During its earnings announcement earlier this month, it looked like Toyota (NYSE: TM) was recovering nicely from its two-year recall blitz – where a total of 10 million vehicles were taken off the road between 2009 and 2011.
The company raised its full-year net profit forecast to $9.7 billion, thanks in large part to solid vehicle sales.
That’s pretty incredible, considering that Toyota had just recalled another 7.4 million cars with faulty window switches in October.
The company might have spoken too soon, however. Because it just issued yet another recall – this time for 2.8 million cars (specifically the second-generation Prius and some Corollas).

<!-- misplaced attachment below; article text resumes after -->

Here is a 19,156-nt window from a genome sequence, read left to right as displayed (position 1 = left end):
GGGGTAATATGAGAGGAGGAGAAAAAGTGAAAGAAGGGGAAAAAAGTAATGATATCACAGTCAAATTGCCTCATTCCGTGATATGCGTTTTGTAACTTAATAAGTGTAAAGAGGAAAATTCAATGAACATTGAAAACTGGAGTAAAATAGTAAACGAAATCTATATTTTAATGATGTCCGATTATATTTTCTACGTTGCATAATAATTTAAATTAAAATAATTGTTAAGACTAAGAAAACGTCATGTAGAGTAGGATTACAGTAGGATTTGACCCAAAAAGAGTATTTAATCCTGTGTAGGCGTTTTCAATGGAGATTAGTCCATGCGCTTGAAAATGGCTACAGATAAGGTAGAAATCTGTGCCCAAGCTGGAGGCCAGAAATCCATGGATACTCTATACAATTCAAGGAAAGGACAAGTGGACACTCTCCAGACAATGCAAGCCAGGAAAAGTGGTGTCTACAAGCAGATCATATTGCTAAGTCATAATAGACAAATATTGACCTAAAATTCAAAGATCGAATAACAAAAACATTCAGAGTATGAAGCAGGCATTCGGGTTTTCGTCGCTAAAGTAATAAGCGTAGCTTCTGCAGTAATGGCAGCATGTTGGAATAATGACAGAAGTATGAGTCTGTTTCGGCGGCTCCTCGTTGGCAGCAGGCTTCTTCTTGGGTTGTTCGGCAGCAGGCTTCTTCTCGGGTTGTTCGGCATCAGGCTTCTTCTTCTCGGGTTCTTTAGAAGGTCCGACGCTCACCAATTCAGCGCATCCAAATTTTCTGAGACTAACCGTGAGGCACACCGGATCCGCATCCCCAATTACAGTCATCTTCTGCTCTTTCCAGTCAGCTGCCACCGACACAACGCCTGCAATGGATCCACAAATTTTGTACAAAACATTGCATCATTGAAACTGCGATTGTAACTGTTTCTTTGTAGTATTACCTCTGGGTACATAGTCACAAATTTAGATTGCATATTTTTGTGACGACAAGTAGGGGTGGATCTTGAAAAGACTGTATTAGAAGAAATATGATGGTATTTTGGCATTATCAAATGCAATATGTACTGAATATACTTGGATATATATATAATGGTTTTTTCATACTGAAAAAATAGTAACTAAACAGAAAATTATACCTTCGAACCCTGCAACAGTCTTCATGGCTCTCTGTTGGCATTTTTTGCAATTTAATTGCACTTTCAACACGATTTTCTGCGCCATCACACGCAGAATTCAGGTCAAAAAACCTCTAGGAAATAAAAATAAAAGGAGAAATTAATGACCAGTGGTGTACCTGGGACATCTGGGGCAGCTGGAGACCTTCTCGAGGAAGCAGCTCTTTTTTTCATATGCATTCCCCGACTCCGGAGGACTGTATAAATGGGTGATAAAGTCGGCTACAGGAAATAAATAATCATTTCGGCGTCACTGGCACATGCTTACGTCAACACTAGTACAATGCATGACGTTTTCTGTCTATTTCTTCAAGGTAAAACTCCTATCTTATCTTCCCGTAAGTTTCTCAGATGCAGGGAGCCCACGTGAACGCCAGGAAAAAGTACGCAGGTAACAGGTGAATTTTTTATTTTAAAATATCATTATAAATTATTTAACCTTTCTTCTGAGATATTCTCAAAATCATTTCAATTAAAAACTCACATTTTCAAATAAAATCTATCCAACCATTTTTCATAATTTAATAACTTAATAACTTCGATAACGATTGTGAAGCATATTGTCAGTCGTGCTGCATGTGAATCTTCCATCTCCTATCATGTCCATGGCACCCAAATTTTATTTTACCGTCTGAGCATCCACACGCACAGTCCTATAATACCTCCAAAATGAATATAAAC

According to Clarence Ditlow, Executive Director for The Center for Auto Safety, “The fundamental issue is this: In the early 2000s Toyota concentrated on becoming number one in world sales of vehicles. What they did is they shortchanged quality and engineering in that process. So, they were successful in getting to number one, but now they have a backlog of vehicles with poorer quality. And so, while they focus on restoring quality to the new vehicles, they have all these older vehicles with defects that keep getting recalled and recalled.”